Landscape As House – In Search of a New Form of Topographic Living in the Alps

‘landscape as house’ is about animating the landscape of my family in Austria by means of a new form of topographic living: a fragmented house integrated into the forests, meadows and the village. As a result of the movement through the landscape, the size of a subsistent farmer’s land, this house creates a new form of living with rooms that inhabit the topography. Routines and rituals are rooted in the changing weather. Walking becomes a domestic activity.

The aim of my project is to renew my own connection with the rural landscape of my family and create a personal space that leads to a new form of topographic living in the Bregenzerwald region. Topographic living means a life of constant interaction: an interplay between myself and my environment, between what is considered to be inside and outside, between building and landscape, and between that which is mine and that of others. This way of living leads to a new formation and gradual transformation of the cultural landscape of the Bregenzerwald. ‘Topographic furnitures’ create new relationships between domestic activities and the landscape that they inhabit. Through these interventions a new meaning is given to seemingly ordinary landscape elements.

The fragmented character of space is essential to ‘landscape as house’, which leads to a daily rhythm of movement from room to room. This movement is created through the integration of a personal routine into the landscape and leads to more awareness of surroundings, time and space – a ritualisation of living. Seasons are a domestic experience, maintenance activities become ritual.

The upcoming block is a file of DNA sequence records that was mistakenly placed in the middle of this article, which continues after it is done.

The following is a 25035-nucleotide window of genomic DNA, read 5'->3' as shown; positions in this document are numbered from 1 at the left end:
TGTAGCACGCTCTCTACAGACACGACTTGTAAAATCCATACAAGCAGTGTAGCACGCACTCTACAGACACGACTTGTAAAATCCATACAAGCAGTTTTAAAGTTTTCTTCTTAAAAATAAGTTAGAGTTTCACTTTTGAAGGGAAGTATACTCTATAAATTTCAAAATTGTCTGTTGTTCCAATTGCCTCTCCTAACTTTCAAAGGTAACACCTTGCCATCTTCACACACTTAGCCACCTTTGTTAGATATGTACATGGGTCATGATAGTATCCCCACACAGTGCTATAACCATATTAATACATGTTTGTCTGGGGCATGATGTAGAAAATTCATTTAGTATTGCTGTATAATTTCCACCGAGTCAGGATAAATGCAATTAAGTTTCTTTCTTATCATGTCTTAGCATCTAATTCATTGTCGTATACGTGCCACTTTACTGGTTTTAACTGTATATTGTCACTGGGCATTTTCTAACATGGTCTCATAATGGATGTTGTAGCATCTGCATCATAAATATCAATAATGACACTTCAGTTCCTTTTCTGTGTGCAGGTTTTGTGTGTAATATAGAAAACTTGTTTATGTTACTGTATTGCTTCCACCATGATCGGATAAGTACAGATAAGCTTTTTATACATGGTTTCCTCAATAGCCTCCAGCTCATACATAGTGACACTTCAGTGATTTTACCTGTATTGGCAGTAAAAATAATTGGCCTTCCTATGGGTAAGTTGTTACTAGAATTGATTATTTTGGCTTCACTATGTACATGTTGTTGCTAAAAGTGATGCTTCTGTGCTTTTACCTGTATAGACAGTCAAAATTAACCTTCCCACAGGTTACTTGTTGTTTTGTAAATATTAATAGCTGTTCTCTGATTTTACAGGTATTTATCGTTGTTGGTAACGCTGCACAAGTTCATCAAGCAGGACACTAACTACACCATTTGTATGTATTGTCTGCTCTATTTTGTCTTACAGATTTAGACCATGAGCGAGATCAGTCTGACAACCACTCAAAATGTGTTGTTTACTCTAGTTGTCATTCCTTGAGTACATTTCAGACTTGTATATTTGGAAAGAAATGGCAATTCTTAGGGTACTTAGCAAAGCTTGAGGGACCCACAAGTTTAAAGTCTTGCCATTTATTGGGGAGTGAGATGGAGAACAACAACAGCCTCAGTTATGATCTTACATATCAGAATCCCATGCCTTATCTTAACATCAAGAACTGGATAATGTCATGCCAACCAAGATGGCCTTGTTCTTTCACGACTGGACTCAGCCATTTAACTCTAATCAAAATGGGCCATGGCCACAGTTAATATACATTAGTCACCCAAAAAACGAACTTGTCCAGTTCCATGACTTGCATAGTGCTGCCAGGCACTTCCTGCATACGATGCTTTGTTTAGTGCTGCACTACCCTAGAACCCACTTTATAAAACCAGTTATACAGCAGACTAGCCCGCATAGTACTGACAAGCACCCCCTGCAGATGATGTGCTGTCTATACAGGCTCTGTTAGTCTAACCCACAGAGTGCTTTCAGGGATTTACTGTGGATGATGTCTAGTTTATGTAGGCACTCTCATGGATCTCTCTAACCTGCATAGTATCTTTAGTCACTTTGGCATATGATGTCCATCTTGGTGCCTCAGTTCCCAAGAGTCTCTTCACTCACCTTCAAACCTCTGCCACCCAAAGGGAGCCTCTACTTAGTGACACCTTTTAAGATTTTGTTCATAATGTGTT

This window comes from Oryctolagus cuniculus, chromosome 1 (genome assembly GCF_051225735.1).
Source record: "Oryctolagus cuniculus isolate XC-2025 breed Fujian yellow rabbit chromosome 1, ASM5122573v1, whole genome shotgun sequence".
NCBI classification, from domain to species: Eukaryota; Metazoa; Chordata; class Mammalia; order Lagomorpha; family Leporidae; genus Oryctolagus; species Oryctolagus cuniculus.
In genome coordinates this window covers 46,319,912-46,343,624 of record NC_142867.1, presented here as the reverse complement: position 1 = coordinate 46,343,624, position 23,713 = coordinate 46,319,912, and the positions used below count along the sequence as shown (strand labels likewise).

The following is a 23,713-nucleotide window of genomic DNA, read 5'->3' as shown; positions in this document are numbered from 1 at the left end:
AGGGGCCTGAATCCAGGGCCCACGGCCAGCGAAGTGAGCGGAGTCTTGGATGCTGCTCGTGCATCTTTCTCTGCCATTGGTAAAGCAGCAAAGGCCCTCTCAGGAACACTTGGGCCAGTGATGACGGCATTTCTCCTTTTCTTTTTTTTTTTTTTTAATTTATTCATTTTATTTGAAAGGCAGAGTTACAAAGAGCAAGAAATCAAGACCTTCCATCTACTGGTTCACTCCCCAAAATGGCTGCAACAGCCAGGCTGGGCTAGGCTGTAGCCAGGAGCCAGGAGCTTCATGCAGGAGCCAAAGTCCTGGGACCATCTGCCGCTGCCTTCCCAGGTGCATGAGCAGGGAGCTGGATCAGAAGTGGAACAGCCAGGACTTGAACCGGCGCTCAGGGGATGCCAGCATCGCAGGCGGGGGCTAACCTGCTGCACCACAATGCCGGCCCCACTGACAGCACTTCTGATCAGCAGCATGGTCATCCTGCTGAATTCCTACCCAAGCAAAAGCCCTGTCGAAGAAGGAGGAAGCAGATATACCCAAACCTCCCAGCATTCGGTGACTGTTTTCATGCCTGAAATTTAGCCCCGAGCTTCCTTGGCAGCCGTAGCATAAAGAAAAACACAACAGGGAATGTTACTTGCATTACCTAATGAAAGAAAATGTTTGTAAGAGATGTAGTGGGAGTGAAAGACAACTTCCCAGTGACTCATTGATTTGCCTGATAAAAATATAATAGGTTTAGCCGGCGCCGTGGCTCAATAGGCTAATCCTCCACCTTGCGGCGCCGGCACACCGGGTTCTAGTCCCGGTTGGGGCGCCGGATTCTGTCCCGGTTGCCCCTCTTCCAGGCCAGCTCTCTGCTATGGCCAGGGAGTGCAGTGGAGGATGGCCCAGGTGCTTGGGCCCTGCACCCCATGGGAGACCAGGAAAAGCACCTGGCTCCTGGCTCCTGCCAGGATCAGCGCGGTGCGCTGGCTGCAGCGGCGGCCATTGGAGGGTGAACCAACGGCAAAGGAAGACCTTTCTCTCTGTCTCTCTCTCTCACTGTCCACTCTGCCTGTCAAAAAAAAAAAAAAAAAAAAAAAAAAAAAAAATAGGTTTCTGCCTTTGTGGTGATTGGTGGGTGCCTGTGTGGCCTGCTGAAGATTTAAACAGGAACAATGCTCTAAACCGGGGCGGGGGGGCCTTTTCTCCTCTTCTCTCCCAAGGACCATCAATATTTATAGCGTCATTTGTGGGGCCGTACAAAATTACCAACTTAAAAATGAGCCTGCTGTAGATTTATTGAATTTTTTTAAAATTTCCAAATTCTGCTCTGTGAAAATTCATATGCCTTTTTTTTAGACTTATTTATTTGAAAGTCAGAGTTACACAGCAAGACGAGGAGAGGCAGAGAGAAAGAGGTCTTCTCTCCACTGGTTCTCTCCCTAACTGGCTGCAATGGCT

Therefore this house is continuously recreated by walking through it, forming new relationships between the landscape the rooms and myself.

This project is my personal exploration of what it means to live in landscape. To experience it, learn from it, animate it and take care of it. Every day.


Designing a Landscape As House

The design of ‘landscape as house’ is based on the interweaving of domestic activities and personal rituals with the existing landscape elements and man-made structures of the family heritage. Therefore the activities of a daily domestic life lead to personal but significant changes in the landscape.

Six rooms inhabit the topography – the buildings, water streams, meadows and forest plots of the landscape. The new rooms are nestled into this existing landscape and connect life to the transformation of the landscape. With the ‘topographic furnitures’ domestic functions are linked with their environment causing the slow transformation process. Gradually a new cultural landscape is made by inhabiting landscape as a dweller, not by farming as in the pastoral landscapes of the past. The ideals behind the making of this landscape are not efficiency and profitability, but exposure, connectedness and a new (bio-)diversity.


bedroom – sleeping and washing yourself in the forest edge


balcony – drinking tea along the mountain stream